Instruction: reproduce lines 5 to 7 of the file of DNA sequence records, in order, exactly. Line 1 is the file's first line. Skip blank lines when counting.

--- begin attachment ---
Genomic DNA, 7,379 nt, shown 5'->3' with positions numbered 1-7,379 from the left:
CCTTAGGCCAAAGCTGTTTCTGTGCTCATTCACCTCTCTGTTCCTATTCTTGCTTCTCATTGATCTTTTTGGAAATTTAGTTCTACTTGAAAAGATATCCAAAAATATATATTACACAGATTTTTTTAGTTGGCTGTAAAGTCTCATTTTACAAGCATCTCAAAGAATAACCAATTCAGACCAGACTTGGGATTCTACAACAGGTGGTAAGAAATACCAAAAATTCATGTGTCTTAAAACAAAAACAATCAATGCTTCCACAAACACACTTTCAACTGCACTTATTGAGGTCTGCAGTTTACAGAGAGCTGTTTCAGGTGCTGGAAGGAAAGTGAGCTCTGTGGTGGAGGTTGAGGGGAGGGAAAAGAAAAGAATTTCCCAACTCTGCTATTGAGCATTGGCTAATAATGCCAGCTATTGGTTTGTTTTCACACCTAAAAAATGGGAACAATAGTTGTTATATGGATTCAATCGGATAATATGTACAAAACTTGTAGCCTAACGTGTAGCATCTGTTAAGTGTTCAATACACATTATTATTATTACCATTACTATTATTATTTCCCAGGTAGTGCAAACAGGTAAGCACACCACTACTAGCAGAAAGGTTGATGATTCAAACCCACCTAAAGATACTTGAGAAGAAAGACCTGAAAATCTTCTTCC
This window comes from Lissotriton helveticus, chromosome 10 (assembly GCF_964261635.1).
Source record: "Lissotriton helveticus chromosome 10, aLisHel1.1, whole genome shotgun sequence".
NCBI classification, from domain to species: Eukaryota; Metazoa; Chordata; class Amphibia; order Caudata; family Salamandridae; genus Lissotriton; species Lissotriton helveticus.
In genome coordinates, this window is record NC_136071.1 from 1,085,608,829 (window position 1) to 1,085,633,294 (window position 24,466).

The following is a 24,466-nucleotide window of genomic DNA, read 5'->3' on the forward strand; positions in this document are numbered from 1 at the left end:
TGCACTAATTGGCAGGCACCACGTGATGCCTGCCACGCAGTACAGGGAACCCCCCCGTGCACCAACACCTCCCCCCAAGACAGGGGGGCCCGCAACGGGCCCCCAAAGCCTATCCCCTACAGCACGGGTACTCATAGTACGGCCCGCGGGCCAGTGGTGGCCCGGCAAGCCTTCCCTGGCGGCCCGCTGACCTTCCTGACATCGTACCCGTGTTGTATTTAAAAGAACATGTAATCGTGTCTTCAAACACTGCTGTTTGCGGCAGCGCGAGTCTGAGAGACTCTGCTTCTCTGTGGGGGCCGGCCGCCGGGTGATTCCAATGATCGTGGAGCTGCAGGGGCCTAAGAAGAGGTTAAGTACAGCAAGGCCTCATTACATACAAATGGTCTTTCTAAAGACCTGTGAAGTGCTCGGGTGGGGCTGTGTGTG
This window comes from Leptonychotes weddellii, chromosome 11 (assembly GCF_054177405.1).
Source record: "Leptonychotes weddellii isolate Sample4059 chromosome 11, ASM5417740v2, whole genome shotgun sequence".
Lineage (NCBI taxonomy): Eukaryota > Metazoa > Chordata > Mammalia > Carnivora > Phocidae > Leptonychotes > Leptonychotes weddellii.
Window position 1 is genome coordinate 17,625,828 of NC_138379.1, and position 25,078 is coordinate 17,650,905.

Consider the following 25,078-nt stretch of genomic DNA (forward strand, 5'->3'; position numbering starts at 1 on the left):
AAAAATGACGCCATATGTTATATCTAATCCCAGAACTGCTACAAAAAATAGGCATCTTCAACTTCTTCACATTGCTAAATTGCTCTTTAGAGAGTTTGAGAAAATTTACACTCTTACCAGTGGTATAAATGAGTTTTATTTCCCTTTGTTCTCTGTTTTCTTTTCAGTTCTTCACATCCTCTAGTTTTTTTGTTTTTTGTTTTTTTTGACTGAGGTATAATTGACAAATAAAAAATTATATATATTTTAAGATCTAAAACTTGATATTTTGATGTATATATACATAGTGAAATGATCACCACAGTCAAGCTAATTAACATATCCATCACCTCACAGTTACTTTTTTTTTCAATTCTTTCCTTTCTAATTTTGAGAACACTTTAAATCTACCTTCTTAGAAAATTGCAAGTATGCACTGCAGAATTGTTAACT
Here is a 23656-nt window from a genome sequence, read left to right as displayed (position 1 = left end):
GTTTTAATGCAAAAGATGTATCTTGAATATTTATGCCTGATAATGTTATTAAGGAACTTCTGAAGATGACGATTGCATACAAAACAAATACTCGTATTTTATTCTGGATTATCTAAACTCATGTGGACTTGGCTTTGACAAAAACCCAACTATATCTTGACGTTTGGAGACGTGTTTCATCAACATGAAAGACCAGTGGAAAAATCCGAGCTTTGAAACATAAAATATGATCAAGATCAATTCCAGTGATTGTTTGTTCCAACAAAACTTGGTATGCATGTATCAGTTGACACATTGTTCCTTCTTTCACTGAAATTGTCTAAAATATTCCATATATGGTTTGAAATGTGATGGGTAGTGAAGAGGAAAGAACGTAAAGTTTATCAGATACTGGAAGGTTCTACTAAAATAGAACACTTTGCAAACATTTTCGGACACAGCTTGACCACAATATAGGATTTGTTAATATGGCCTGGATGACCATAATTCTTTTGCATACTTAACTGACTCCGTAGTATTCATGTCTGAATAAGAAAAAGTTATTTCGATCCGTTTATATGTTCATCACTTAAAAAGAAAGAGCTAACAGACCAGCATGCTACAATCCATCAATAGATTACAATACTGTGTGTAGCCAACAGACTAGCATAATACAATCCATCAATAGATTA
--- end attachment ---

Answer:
NCBI classification, from domain to species: Eukaryota; Metazoa; Chordata; class Amphibia; order Caudata; family Salamandridae; genus Lissotriton; species Lissotriton helveticus.
In genome coordinates, this window is record NC_136071.1 from 1,085,608,829 (window position 1) to 1,085,633,294 (window position 24,466).

The following is a 24,466-nucleotide window of genomic DNA, read 5'->3' on the forward strand; positions in this document are numbered from 1 at the left end: